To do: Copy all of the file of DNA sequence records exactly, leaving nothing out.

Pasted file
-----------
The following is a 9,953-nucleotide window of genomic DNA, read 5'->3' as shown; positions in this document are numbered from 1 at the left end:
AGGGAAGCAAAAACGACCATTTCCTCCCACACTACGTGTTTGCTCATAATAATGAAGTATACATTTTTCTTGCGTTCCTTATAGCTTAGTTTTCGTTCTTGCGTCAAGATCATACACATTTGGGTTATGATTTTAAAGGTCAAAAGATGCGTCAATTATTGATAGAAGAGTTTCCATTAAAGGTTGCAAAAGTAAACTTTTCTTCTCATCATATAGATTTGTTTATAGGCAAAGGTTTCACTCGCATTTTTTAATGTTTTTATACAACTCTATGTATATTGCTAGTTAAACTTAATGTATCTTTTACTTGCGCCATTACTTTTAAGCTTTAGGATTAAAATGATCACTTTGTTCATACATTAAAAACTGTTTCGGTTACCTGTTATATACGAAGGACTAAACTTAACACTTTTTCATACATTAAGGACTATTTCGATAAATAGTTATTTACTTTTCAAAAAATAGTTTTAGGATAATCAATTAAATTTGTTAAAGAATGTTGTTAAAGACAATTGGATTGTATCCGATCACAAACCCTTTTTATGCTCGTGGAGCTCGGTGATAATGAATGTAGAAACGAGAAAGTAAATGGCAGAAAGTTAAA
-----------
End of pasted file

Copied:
The following is a 9,953-nucleotide window of genomic DNA, read 5'->3' as shown; positions in this document are numbered from 1 at the left end:
AGGGAAGCAAAAACGACCATTTCCTCCCACACTACGTGTTTGCTCATAATAATGAAGTATACATTTTTCTTGCGTTCCTTATAGCTTAGTTTTCGTTCTTGCGTCAAGATCATACACATTTGGGTTATGATTTTAAAGGTCAAAAGATGCGTCAATTATTGATAGAAGAGTTTCCATTAAAGGTTGCAAAAGTAAACTTTTCTTCTCATCATATAGATTTGTTTATAGGCAAAGGTTTCACTCGCATTTTTTAATGTTTTTATACAACTCTATGTATATTGCTAGTTAAACTTAATGTATCTTTTACTTGCGCCATTACTTTTAAGCTTTAGGATTAAAATGATCACTTTGTTCATACATTAAAAACTGTTTCGGTTACCTGTTATATACGAAGGACTAAACTTAACACTTTTTCATACATTAAGGACTATTTCGATAAATAGTTATTTACTTTTCAAAAAATAGTTTTAGGATAATCAATTAAATTTGTTAAAGAATGTTGTTAAAGACAATTGGATTGTATCCGATCACAAACCCTTTTTATGCTCGTGGAGCTCGGTGATAATGAATGTAGAAACGAGAAAGTAAATGGCAGAAAGTTAAA